I wrote recently in this space about the decisions that today’s B2B email marketers are facing as they strive to ensure that their campaigns are optimized for an increasingly mobile audience. The Webinar invitation below from Janrain, a software company in Portland, Oregon, illustrates some of the perils inherent in those choices.
The base template for the email appears to be a responsive design, but the main header image is a fixed width (it neither expands nor shrinks), so when the body of the email expands to accommodate a larger screen, the header image immediately looks awkward, and disjointed from the rest of the design – more like a banner ad on a Website.
My suspicions are these:
1. The header graphic was developed independent of the email design as a whole, and thus not integrated into the overall user experience;
2. Janrain failed to test the email fully before launching. Emails that may look magnificent as static designs can often run afoul of certain email clients, particularly in the mobile sphere. (At our agency, we use Litmus, an online service, to test email designs across a range of technologies, including Outlook, Gmail, iPhone, etc., before the campaign goes into final production.)
I asked Steve Reinhardt, Spear’s manager of Web development, what he’d do differently:
“I’d recommend using CSS media queries to have the header graphic change to a “mobile friendly” width when the email is narrowed to render on a mobile device. This would allow for the layout below to better adjust as well. Or, design a header image that can scale up or down in size while remaining readable.
A third option is to simply make the header a solid background color (instead of a gradient) with text that resizes based on the device, like the footer does here. This would reduce the amount of images, speed up load time, and give more flexibility to font size on each device. Ultimately ‘less is more’ when it comes to responsive emails.”
Now, did a slightly awkward-looking header image doom this campaign from the start? I doubt it. More problematic, in my view, is copy that does little to communicate the value of the actual event, and instead resorts to a litany of product features and limp generalities about that product’s value proposition. For example:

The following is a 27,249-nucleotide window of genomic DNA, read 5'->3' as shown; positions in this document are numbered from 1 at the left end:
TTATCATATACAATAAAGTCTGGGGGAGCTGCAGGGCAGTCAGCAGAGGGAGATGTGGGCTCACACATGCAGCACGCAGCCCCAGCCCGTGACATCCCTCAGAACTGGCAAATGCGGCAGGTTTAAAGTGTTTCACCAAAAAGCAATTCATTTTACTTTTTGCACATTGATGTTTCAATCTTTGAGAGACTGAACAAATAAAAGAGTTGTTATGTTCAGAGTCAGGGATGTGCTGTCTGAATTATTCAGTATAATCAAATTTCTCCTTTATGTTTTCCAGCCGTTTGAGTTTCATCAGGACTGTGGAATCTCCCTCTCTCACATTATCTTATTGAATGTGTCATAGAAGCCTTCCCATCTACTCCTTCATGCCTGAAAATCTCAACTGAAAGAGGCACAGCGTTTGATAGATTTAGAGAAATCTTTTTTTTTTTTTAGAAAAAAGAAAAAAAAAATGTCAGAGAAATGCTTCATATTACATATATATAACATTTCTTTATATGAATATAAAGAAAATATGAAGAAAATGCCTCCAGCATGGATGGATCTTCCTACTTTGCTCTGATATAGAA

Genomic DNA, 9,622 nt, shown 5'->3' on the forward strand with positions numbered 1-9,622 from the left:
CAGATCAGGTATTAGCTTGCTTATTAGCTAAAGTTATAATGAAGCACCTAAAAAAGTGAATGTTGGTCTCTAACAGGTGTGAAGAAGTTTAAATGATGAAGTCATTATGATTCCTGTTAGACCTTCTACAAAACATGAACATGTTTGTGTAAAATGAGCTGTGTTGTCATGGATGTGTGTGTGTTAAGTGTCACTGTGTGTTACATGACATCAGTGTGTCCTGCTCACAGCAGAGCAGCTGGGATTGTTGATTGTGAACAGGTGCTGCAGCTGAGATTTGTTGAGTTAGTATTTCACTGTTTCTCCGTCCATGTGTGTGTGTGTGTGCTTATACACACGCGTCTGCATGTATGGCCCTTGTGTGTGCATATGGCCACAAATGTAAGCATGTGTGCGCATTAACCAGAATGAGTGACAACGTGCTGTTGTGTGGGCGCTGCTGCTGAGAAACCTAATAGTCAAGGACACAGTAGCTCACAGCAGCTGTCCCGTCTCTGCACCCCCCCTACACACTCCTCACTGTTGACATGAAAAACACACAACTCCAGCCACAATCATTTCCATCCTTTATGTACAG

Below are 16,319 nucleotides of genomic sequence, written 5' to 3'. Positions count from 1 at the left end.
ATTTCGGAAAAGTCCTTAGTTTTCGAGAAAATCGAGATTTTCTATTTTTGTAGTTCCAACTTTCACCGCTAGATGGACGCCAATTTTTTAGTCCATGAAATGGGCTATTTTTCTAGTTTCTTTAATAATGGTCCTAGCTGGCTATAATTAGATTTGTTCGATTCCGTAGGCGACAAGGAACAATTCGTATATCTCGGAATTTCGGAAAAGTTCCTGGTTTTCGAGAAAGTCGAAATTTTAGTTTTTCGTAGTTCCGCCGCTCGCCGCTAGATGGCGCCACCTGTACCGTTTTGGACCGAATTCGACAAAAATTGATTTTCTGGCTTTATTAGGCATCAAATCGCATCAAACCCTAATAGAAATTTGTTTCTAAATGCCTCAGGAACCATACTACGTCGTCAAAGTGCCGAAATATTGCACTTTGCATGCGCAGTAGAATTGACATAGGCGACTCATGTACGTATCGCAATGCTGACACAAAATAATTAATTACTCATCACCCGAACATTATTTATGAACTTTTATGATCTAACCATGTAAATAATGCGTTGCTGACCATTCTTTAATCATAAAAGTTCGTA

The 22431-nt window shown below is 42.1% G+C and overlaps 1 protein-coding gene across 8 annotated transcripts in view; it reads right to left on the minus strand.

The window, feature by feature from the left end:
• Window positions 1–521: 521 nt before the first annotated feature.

• The headline “Better Data for Better Engagement” (which is also the subject line) could mean a million different things to as many people. It implies a benefit, I suppose, but only if you already know what kind of “data” and “engagement” that Janrain’s solution improves.
• The subhead “Janrain Live Webinar” is wasted real estate in a key location – above the proverbial fold – where the writer needs to make sure the reader understands What the event is, Why it’s of value, and How to register. (Notice that the only call to action anywhere in the email is in the sidebar, a button that will be rendered invisible with images turned off.)
• The two paragraphs that follow the subhead make the classic copywriting mistake – attempting to “set up” the offer by offering up a relevant business challenge or statement of fact. In this case, said statement is so generic (“you can’t get the data you need”) that the reader (well, this reader anyway) is left wondering what the heck they’re talking about.
• When finally the invitation turns to why I should attend the event (“Learn how …”) the copy both omits a clear opportunity to include a call to action (e.g. “Register for this exclusive event today and learn how …”) and then launches into a laundry list of product features.
From all appearances, this Webinar is actually a product demo. There’s nothing wrong with that, per se, except the invitation would be more effective if it were stripped of any pretense of being educational, and simply promoted as an opportunity to experience new technology.
For more email tips, download a copy of our white paper: “Top 10 B2B Email Marketing Mistakes.”